Barbry has been chairman of the Tunica-Biloxi Tribe of Louisiana in 1977.
He was chairman in 1978 when the federal government acknowledged the tribe, culminating more than 40 years of work by tribal leaders. The Tunica-Biloxi was the first tribe to gain federal recognition under provisions set for the recognition of unacknowledged Indian Tribes.
Barbry, along with the Tunica-Biloxi Tribal Council, now oversees one of the largest labor forces in central Louisiana. The casino complex employs 1,500 people and other businesses employ nearly 200.
“Chairman Barbry is an exceptional leader,” said Northwestern State President Dr. Randall J. Webb. “He led the way in achieving federal recognition for the Tunica-Biloxi tribe and remains engaged in national activities, many of which include collaborationwith other tribes. He seeks to better the lives of his tribal members, of course, but he also is dedicated to improving the quality of life throughout his region.
“One of his exemplary accomplishments was the recent official opening of the Tunica-Biloxi Educational and Cultural Resources Center in Marksville. NorthwesternState is honored to share in his vision to expand postsecondary educationalopportunities to people there and in surrounding parishes.”
Barbry is a nationally known American Indian leader, serving on the board of the United South and Eastern Tribes, representing federally acknowledged tribes from Louisiana to Maine. He also has a leadership role in the Louisiana Inter-Tribal Council, an organization that serves federal and state-recognized Indian communities. Barbry is descended from a long unbroken line of Tunica-Biloxi chiefs. His grandfather, Elijah Barbry was the first activist chief in Louisiana to attempt to get a federal response to the needs of the Louisiana Indian people.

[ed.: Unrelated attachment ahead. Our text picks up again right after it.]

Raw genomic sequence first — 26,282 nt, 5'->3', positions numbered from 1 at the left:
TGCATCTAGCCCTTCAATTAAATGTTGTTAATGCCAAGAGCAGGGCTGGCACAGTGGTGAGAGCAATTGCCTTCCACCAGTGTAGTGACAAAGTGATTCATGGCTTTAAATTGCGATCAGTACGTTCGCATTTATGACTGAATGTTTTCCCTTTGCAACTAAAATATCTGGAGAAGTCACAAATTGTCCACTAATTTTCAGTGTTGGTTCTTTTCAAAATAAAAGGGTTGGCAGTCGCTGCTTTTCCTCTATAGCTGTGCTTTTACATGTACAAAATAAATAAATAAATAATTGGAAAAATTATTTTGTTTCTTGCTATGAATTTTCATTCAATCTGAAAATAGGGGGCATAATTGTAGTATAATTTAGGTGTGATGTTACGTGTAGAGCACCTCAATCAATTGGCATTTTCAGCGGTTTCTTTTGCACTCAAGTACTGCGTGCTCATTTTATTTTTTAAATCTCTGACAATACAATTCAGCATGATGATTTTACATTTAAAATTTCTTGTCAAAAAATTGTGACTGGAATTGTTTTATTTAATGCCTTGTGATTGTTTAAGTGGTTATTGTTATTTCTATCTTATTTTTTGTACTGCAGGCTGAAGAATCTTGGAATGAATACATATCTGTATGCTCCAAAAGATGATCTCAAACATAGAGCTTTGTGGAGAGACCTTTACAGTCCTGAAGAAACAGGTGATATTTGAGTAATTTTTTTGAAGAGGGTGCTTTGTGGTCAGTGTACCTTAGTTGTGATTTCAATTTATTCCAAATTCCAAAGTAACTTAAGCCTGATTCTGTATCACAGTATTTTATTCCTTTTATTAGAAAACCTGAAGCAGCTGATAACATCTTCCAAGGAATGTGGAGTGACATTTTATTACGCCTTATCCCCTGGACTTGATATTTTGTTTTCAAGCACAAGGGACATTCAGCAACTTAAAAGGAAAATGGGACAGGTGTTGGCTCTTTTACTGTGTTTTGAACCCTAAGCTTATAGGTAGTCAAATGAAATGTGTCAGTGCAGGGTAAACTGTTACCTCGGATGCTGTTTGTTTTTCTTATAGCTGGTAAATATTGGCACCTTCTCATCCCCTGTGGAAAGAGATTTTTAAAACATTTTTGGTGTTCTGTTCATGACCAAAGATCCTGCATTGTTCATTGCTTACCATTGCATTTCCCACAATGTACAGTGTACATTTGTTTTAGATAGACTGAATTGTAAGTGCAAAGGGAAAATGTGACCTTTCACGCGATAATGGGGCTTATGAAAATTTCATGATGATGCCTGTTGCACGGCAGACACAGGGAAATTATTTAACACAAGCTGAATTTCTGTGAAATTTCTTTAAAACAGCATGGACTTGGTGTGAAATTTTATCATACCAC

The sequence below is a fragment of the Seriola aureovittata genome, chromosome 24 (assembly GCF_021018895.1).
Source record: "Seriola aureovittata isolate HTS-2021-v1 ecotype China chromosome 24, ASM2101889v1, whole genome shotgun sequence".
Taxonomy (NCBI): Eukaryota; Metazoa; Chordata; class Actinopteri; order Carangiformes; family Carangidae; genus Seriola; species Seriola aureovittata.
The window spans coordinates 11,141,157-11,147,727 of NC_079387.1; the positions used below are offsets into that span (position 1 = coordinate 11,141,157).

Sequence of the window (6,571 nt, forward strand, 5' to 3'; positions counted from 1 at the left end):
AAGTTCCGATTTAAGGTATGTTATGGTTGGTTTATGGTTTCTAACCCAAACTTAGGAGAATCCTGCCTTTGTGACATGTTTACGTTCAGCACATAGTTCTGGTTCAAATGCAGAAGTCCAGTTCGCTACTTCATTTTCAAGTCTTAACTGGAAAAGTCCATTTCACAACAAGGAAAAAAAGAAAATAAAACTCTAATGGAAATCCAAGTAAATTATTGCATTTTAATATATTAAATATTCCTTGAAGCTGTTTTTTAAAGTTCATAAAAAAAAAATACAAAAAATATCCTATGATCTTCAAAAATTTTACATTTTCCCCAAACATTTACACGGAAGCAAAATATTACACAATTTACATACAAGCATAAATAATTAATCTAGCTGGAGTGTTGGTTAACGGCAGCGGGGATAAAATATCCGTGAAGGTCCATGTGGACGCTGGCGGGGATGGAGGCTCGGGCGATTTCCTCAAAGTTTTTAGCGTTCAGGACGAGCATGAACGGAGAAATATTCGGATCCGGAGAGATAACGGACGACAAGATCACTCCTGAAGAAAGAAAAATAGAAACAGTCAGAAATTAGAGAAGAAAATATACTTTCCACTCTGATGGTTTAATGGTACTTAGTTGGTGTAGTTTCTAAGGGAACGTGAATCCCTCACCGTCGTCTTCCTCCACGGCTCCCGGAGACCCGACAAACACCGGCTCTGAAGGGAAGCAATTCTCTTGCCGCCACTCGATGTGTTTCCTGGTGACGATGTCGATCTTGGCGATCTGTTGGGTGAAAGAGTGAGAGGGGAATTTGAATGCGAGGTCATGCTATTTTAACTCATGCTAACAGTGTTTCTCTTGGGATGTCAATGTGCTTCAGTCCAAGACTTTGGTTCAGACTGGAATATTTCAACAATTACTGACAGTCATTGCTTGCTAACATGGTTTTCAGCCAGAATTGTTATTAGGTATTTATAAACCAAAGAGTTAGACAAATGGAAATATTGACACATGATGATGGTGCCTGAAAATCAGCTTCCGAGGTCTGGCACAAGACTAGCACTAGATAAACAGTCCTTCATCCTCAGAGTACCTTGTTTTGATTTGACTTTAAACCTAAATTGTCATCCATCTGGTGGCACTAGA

Under Barbry’s leadership, the Tunica-Biloxi repatriated artifacts looted from their 18th century cemetery near St. Francisville, a court action that set the scene for the development of the Native American Graves Protection and Repatriation Act.
Barbry has worked to extend tribal lands. He has overseen the construction of major housing developments, paved roads, constructed a tribal center, court complex, welfare office, a hotel-casino recreation complex and a new multi-million dollar cultural andeducation center. The tribe also has a tribal health center/gymnasium and agaming board office.
Barbry was named the recipient of the Avoyellean of the Year Award in 1993 by the Avoyelles Journal, the highest award given in the parish. In 1996, the Marksville Chamber of Commerce named him Minority Businessman of the Year. He received the 2005 Leadership Award of the National Indian Gaming Association. In 2006, he was named a Louisiana Legend by Louisiana Public Broadcasting in recognition of his cultural, educational and economic contributions to the region and the state. He was the first American Indian to receive this honor.
Barbry was born and raised onTunica-Biloxi land near Marksville. He is married to Gail Kelone Barbry and they have two sons and two grandchildren.